5 Simple Strategies for Note-Taking

By Amanda Morin
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Note-taking doesn’t come easily to all kids, especially those who struggle with organizational skills. Here are some simple note-taking strategies for you to review with your child.

The Split-Page Method of Note-Taking (aka the Cornell Method)

Have your child draw a horizontal line across the page two inches from the bottom. Then about two inches from the left side, she should draw a line from top down to the horizontal line. This splits the page into three sections: a narrow column, a wide column and a box on the bottom.

The wide column is where your child can write down the main points of the teacher’s lesson or what she’s reading. After taking those notes, your child can use the narrow column to note questions and key vocabulary. And in the box, she can write a summary of the lesson.

The 2-6 Method of Note-Taking

Your child should begin by writing the name of the class and the date on the top of the page. Then, she can trace the vertical red line on the left-hand side of her notebook page to make two columns, one that’s two inches wide and one that’s six inches wide.

The wide column is for taking notes during class. Afterward, your child should write the most important points in the narrow column. Then she can flip the page over and use the back to take notes as she reads the textbook chapter on the same topic.

The Outline Method of Note-Taking

The outline method of taking notes asks your child to divide what she’s hearing or reading into main ideas, subtopics and details. This helps her figure out the relative importance of each fact or idea she’s learning.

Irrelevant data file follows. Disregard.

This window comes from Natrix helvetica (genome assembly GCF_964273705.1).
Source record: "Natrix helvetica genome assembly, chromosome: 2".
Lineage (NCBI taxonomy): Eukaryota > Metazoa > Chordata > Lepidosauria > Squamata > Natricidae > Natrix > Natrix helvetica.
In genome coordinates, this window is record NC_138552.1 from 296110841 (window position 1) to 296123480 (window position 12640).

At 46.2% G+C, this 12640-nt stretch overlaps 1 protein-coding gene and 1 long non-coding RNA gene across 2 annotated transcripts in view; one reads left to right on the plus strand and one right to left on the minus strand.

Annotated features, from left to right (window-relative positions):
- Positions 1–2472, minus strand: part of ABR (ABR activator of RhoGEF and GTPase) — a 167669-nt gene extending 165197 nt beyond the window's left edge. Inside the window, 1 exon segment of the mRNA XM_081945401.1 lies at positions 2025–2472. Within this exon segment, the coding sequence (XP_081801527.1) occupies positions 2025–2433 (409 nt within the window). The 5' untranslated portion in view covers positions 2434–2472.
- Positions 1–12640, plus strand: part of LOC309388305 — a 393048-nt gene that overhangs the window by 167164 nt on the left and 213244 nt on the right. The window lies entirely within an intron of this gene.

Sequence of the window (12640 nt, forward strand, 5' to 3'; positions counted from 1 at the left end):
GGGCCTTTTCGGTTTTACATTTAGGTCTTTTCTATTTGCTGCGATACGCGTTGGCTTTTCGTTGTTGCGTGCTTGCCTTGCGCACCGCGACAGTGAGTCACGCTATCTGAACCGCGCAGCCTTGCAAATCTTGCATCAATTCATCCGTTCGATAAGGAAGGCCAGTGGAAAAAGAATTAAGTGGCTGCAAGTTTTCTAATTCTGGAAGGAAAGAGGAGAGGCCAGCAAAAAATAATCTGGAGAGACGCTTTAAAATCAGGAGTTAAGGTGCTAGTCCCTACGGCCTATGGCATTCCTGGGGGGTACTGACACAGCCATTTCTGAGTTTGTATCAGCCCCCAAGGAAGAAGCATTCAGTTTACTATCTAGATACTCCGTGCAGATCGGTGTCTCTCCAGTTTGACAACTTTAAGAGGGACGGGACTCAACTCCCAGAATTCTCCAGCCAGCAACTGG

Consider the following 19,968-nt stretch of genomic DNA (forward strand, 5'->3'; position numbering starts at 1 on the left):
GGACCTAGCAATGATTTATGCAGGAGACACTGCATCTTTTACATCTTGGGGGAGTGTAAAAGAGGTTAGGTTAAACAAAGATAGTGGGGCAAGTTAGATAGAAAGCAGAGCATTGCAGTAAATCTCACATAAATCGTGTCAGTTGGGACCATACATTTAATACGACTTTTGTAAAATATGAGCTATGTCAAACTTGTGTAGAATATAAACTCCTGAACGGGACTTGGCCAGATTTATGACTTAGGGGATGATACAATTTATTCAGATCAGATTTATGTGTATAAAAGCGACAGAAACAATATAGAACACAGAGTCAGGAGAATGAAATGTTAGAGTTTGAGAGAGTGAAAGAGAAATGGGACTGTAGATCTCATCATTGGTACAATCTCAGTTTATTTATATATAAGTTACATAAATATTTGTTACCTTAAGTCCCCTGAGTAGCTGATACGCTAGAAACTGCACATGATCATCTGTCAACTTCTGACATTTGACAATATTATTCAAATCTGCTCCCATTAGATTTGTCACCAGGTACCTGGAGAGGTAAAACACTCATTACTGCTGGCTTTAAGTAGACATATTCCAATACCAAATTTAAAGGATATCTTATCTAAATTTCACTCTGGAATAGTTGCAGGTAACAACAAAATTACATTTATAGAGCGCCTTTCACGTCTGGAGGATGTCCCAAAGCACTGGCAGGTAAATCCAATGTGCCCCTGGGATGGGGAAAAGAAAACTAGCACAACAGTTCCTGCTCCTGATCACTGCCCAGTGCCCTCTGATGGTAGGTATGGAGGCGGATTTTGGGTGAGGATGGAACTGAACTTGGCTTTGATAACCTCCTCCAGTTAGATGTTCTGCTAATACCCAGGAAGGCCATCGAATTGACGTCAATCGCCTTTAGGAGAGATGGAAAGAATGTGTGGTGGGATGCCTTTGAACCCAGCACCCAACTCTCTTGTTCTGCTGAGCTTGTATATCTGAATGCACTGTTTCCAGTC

Your child should begin on the left side of the page and write down the first main idea. Underneath the main topic, she can list subtopics, leaving room to add details about each one.

The Bullet Point Method of Note-Taking

This method is similar to the Outline method, but not as structured. Your child can choose a symbol to use before a main idea (such as #). She’ll also need a symbol for subtopics (such as +) and one for supporting details (such as *).

Then as she takes notes about what she reads or hears, she can use those symbols to help her keep straight which pieces of information fit together and how. See above for an example of how the symbols work.

The Mapping Method of Note-Taking

The mapping method of taking notes is a great system for kids who tend to be visual learners. Your child writes down a word, phrase or main idea anywhere on the page. As the teacher lectures, she continues to write down key ideas.

Then your child draws lines to connect things that go together. The page will look like a map because many of the ideas will be connected to each other. And when she reviews her notes, she’ll be able to see how a main idea leads to a subtopic and then to the details that support the subtopic.

About the Author

About the Author

Amanda Morin 

worked as a classroom teacher and as an early intervention specialist for 10 years. She is the author of The Everything Parent’s Guide to Special Education. Two of her children have learning differences.

Reviewed by

Reviewed by

Jenn Osen-Foss, MAT 

is an instructional coach, supporting teachers in using differentiated instruction, interventions, and co-planning.

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